More effort should be directed towards preventing the uptake of cannabis by young people argue US researchers, after a study of more than 1,000 New Zealanders found it could cause memory loss and drops in IQ scores by mid-adulthood.
The study, which followed the participants until age 38, found those that started using cannabis in adolescence and continued to use it experienced a greater IQ decline compared with adult-onset users.
In their paper, published in PNAS, Madeline Meir and colleagues write that quitting or reducing cannabis use did not fully restore neuropsychological functioning among that same group, suggesting that taking up cannabis in adolescence when the brain is undergoing critical development, could have neurotoxic effects.
“Adolescence is a particularly critical period of brain development and maturation,” said Nadia Solowij, Associate Professor and ARC Future Fellow in the School of Psychology at University of Wollongong.
“As such, it may be more vulnerable to insult from drugs than the more mature adult brain.”
While evidence has been accumulating for impaired function in both adult and adolescent samples, Professor Solowij said evidence for ongoing impairment after cessation of use has been mixed.
“This study was able to rule out a range of potential confounds that are often suggested to underlie reports of adverse effects on cognitive function in cannabis users.”
The study’s findings add to the case for preventive public health education to reduce adolescent initiation and use of cannabis, said Professor Wayne Hall, NHMRC Australia fellow deputy director at The University of Queensland Centre for Clinical Research.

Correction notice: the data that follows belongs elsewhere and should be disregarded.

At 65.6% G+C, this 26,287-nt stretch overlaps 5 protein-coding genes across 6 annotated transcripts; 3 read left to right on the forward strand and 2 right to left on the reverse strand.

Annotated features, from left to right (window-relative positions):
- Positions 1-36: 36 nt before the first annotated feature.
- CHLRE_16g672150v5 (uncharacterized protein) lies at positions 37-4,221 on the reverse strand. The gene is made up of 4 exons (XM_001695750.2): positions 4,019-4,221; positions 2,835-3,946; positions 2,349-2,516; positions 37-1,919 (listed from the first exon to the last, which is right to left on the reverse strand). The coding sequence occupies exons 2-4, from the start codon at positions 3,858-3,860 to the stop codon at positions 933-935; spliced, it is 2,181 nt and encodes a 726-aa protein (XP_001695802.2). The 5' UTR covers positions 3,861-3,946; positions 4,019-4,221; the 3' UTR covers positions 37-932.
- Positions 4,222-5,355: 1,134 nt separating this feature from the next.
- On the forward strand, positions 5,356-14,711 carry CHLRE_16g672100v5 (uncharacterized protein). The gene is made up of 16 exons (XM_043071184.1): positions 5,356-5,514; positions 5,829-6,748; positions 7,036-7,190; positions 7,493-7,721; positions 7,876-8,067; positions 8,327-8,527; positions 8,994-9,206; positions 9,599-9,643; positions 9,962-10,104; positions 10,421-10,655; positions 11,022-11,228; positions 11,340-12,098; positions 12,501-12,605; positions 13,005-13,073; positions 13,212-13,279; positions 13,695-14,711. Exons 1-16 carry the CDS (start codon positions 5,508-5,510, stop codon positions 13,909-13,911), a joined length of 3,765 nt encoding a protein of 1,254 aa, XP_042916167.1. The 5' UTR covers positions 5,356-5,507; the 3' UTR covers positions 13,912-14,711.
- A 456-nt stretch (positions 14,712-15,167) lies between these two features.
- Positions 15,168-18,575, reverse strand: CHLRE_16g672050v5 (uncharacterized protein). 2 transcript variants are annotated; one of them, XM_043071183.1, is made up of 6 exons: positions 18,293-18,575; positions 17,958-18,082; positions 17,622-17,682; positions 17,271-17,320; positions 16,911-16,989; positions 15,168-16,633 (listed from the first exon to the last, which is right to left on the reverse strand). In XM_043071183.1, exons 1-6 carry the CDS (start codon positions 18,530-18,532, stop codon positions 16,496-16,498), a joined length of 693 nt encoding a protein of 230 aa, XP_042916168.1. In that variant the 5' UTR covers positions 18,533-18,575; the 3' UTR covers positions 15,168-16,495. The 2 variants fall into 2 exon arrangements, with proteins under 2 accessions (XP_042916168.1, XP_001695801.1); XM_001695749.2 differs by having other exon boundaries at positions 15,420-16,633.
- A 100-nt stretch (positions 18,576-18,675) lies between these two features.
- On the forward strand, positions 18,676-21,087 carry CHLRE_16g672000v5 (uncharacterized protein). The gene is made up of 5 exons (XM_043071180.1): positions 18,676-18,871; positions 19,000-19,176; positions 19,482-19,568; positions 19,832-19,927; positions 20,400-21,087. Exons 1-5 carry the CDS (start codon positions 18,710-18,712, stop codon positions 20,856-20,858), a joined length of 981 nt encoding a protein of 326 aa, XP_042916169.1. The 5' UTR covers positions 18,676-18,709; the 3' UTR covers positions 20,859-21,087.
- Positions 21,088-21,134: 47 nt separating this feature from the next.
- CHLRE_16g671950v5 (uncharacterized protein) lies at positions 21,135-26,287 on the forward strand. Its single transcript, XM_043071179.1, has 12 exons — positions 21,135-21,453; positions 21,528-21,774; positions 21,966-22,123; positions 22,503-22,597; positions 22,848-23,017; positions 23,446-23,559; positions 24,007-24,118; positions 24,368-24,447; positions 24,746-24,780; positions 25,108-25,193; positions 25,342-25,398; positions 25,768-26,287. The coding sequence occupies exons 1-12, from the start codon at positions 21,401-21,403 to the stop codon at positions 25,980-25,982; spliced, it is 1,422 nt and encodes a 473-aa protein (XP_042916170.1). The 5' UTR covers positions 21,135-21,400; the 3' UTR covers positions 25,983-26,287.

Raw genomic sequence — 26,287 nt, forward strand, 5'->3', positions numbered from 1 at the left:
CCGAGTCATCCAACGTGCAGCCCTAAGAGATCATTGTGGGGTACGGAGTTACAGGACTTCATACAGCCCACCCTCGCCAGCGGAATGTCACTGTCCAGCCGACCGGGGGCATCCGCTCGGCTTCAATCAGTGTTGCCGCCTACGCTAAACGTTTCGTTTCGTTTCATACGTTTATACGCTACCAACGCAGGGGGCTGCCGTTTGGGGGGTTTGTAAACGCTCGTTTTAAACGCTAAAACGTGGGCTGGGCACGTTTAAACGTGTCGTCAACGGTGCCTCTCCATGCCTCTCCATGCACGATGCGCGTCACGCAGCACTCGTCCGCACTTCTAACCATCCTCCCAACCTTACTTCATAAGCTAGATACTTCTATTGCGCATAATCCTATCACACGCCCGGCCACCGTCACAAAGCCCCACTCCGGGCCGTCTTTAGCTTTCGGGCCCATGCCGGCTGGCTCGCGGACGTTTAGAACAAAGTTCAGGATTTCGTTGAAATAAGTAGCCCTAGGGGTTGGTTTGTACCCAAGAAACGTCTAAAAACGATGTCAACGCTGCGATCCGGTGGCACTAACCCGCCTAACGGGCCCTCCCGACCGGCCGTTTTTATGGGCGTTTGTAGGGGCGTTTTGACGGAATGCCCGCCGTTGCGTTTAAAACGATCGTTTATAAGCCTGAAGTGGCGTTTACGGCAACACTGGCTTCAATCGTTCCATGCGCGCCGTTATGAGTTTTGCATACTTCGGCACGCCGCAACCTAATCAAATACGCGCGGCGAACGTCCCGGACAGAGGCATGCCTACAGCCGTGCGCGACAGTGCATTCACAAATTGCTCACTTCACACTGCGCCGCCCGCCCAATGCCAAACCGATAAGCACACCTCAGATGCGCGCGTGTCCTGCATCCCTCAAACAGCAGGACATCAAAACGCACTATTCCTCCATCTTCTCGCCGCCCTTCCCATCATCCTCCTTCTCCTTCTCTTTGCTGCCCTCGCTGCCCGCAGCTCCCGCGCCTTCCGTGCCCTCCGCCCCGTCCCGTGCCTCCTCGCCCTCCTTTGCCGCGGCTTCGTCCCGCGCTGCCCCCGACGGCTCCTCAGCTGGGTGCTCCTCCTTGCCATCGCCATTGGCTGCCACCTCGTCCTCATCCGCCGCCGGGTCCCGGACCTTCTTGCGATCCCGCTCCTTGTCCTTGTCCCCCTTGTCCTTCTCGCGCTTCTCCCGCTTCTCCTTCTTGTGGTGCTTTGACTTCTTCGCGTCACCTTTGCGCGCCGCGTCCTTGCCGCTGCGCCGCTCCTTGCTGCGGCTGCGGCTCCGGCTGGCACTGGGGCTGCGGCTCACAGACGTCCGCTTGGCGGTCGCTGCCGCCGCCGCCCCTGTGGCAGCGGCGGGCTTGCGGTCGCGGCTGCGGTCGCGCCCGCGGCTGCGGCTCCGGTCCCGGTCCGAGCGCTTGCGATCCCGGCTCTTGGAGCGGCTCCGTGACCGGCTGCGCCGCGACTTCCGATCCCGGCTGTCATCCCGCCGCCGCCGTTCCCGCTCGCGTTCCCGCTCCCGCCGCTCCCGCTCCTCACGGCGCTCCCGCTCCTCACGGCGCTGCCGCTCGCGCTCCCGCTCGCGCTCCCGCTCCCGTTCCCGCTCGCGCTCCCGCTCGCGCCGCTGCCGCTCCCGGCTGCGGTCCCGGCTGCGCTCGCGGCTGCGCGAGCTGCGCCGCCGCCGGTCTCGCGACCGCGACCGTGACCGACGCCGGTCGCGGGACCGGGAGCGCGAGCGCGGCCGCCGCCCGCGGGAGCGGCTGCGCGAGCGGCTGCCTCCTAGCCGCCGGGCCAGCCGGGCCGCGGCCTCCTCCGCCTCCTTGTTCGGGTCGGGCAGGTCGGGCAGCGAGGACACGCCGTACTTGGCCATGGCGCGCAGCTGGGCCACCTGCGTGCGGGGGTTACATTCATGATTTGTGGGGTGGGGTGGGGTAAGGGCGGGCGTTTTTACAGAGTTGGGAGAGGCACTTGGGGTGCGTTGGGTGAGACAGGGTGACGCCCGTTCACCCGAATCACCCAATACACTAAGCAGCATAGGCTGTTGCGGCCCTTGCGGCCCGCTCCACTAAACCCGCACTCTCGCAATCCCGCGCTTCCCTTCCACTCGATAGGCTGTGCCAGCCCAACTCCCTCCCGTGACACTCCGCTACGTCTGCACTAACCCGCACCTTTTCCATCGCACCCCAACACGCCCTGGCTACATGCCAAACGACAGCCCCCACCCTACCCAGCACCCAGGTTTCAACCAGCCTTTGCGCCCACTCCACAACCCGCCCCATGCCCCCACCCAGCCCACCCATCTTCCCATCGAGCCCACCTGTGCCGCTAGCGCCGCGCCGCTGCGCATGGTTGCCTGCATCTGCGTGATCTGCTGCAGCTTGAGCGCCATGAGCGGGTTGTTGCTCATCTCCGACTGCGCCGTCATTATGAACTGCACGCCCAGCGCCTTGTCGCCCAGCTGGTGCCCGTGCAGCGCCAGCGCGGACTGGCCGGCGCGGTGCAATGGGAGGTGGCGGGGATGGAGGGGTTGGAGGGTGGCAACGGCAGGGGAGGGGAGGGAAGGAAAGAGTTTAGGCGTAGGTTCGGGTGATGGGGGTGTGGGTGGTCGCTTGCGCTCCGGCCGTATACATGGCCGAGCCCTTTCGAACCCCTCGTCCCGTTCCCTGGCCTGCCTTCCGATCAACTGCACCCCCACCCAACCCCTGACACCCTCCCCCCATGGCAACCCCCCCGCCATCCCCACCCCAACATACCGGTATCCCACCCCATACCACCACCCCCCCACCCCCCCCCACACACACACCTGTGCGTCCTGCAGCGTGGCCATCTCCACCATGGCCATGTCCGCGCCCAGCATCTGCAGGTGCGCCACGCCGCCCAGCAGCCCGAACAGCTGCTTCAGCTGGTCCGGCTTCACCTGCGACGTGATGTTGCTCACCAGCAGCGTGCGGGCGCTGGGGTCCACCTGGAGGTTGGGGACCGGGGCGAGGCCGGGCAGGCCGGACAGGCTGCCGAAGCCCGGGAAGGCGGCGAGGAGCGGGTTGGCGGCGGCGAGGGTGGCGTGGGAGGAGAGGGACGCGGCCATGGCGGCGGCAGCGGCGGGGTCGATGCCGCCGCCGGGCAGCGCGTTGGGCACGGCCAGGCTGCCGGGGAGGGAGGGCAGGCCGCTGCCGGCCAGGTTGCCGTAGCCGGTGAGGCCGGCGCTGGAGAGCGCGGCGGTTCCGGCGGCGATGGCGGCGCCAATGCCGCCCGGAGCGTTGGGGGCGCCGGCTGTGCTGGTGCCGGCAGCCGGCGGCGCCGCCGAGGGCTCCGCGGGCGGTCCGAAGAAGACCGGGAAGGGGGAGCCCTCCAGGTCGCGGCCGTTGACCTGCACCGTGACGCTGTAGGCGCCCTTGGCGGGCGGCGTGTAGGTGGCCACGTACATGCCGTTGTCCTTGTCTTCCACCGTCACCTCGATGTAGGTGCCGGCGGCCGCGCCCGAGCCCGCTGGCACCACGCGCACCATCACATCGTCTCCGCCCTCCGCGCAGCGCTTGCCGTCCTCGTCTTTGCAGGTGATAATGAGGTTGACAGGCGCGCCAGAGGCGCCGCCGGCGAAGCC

Professor Hall said in the past it has been difficult to decide whether cannabis was the cause of cognitive impairment, or cognitively impaired young people were more likely to become involved in regular cannabis use.
“This prospective study greatly strengthens the case for regular cannabis use being a cause of cognitive decline by mid adulthood in young people.”
Robin Murray, Professor of Psychiatric Research, at, Kings College in London, said we have known for some time that heavy use of cannabis increases risk of schizophrenia-like psychoses.
“There are far fewer studies on its effect on minor psychiatric illness or on everyday life. However, there are a lot of clinical and educational anecdotal reports that cannabis users tend to be less successful in their educational achievement, marriages and occupations…This study provides one explanation as to why this might be the case.”